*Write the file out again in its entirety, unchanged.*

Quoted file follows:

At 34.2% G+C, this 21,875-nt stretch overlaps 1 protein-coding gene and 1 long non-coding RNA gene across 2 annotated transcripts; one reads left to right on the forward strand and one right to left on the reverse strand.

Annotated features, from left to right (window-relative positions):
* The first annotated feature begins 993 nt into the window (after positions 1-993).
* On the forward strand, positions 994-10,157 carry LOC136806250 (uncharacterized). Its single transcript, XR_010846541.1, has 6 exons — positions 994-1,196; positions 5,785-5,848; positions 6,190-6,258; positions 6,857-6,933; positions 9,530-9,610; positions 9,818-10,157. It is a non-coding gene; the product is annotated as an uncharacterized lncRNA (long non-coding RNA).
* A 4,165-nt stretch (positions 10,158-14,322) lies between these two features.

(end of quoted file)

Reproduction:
At 34.2% G+C, this 21,875-nt stretch overlaps 1 protein-coding gene and 1 long non-coding RNA gene across 2 annotated transcripts; one reads left to right on the forward strand and one right to left on the reverse strand.

Annotated features, from left to right (window-relative positions):
* The first annotated feature begins 993 nt into the window (after positions 1-993).
* On the forward strand, positions 994-10,157 carry LOC136806250 (uncharacterized). Its single transcript, XR_010846541.1, has 6 exons — positions 994-1,196; positions 5,785-5,848; positions 6,190-6,258; positions 6,857-6,933; positions 9,530-9,610; positions 9,818-10,157. It is a non-coding gene; the product is annotated as an uncharacterized lncRNA (long non-coding RNA).
* A 4,165-nt stretch (positions 10,158-14,322) lies between these two features.